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What Length of Retirement Should I Plan For?

A reader writes in, asking:

“I’m currently age 55, considering retirement in the nearish future. I am trying to determine the length of retirement I should be planning for. The SSA Actuarial Life Table indicates that if I retired today, I’d have an ‘average’ retirement length of 25 years. Of course I should plan for longer than that, because I have a 50% chance of living past my life expectancy. But how much longer should I be planning for?”

The answer is, “it depends.” But first we need to spend a minute talking about life expectancy in general.

Period Life Tables vs. Cohort Life Tables

A “period life table,” such as the table provided by the SSA, uses data about deaths in a given year. For example, in 2017 it would look at how many people age 65 died in 2017, and how many people age 66 died in 2017, and how many people age 67 died in 2017, etc. And it then uses those figures to determine the probability of any giving person dying at age 65, 66, 67, etc.

The upside here is that we’re using actual, verifiable data.

The downside is that we’re conflating different birth cohorts. For example, if we want to know the life expectancy of a person who is currently age 20 in 2017, just how relevant is the likelihood of a current 65 year old dying this year? There are another 45 years until our current 20 year old reaches age 65, and a lot of medical progress could happen between now and then.

In contrast, a “cohort life table” uses actuarial projections about people born in a certain year. That is, it includes assumptions about how mortality rates will change over time.

Point being: A period life table is always going to understate a person’s life expectancy, assuming life expectancies continue to grow over time. A cohort life table should provide a better estimate of an actual person’s life expectancy.

Personally, I am a fan of the Longevity Illustrator tool as a quick way to get a good estimate of your life expectancy, as well as your probability of living to various ages. The tool was jointly created by the Society of Actuaries and American Academy of Actuaries, and it uses the SSA’s mortality data, with adjustments to reflect projected improvements in mortality rates over time.

How Are You Different from Average?

The average life expectancy is a useful place to start, but you likely have information about yourself that suggests that the average life expectancy is not your life expectancy. You likely have specific information about your health being better or worse than average. (The Longevity Illustrator mentioned above gives you a little flexibility here, as it allows you to select excellent/average/poor for your health status, and allows you to select smoker/nonsmoker.)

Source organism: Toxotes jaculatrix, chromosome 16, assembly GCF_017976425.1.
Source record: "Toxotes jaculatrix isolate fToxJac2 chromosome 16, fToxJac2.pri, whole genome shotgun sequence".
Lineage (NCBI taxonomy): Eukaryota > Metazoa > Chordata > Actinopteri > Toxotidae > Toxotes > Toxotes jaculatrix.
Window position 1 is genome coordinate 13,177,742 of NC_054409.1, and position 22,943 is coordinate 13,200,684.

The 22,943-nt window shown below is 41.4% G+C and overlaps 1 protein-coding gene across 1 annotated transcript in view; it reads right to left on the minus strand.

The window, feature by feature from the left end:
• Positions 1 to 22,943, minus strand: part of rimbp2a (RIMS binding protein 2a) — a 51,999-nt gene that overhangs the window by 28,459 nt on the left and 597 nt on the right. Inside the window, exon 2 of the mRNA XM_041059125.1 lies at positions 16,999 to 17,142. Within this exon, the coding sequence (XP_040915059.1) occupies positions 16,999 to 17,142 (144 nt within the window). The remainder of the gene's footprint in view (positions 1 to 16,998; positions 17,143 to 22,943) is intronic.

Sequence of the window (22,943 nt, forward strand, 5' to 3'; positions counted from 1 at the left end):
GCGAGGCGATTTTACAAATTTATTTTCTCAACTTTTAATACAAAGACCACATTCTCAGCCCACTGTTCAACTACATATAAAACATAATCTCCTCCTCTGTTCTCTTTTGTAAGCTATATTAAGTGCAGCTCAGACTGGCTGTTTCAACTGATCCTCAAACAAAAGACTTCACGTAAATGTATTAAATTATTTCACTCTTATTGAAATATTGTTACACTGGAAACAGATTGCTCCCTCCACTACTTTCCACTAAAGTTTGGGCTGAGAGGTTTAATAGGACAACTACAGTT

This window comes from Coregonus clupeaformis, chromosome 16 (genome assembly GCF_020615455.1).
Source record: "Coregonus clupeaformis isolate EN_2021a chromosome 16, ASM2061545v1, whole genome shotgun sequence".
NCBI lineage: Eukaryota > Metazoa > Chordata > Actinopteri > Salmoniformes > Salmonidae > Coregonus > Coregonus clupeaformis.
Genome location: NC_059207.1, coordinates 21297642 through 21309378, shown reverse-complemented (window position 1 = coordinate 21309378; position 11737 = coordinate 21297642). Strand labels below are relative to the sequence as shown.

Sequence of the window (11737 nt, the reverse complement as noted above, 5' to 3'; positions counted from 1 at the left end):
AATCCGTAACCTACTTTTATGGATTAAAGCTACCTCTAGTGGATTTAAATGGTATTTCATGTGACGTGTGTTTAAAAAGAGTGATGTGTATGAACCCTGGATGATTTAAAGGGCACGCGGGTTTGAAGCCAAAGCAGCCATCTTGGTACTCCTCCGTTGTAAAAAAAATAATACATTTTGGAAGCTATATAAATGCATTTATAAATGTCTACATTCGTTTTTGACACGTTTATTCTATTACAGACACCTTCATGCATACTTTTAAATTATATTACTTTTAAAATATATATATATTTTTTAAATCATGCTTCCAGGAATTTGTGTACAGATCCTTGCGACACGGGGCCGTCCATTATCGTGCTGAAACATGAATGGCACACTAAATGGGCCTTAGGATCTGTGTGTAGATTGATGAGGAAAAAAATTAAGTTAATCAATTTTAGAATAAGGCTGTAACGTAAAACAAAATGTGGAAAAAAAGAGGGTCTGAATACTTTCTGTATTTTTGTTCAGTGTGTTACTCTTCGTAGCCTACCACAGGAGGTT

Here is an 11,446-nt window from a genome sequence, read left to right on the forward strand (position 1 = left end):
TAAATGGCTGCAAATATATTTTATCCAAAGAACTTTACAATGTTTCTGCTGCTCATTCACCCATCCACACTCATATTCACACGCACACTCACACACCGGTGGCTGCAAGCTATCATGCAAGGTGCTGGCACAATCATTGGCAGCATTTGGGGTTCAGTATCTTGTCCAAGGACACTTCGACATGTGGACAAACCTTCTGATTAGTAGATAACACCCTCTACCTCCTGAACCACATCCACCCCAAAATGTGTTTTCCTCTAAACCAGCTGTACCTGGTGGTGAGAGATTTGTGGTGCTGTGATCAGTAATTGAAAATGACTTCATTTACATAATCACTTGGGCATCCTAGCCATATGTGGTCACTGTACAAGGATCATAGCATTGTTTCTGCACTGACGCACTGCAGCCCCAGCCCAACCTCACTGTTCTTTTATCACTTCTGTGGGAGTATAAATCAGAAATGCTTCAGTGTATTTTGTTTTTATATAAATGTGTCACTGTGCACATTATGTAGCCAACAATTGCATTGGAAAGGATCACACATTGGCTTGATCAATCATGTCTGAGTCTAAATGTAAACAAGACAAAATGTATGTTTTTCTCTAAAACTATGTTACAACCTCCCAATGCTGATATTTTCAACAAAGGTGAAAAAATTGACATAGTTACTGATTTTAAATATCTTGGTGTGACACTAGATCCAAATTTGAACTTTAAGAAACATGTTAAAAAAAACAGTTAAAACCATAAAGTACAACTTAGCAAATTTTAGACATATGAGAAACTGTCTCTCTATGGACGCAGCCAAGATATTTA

Even something as simple as your education/income level tells you something about your expectancy. For example, as we discussed a couple of years ago, if we look at women age 50-74, for those with a college degree, the mortality rate (i.e., the likelihood of dying in a given year) is 49% lower than the average mortality rate. In other words, if you’re a woman between the ages of 50 and 74 and you have a college degree, you are only half as likely to die each year as the average woman in your age bracket.

Longevity Risk Tolerance

Finally, after having information about your longevity projections, the appropriate retirement planning horizon depends on your personal tolerance for longevity risk. That is, how sure do you want to be that you will not outlive your portfolio?

For example, if funding retirement with a bond ladder, one person might want to build the ladder out to the point where she’s 99% sure she won’t outlive the ladder. Somebody else might be comfortable with a 75% chance, because she places a higher value on current spending and she is OK with the possibility of a cut in spending at a later point in retirement. Either approach might be perfectly reasonable.

To some extent this decision is personal preference, but there are also important financial factors as well.

Example: Alice has $30,000 of inflation-adjusted safe income between her Social Security and her pension. She also owns her home and has paid off her mortgage. Betsy has $15,000 of Social Security, no other safe income, and she rents her home. Betsy is in a much worse position if she outlives her portfolio than Alice would be.

So, to summarize, when determining the length of retirement to plan for:

  • Be sure to use information from a cohort life table (or at least recognize that a period life table is understating your life expectancy somewhat),
  • Be sure to account for any information you have that makes your life expectancy different from average, and
  • Use your life expectancy projection to pick a planning horizon that matches your tolerance for longevity risk.

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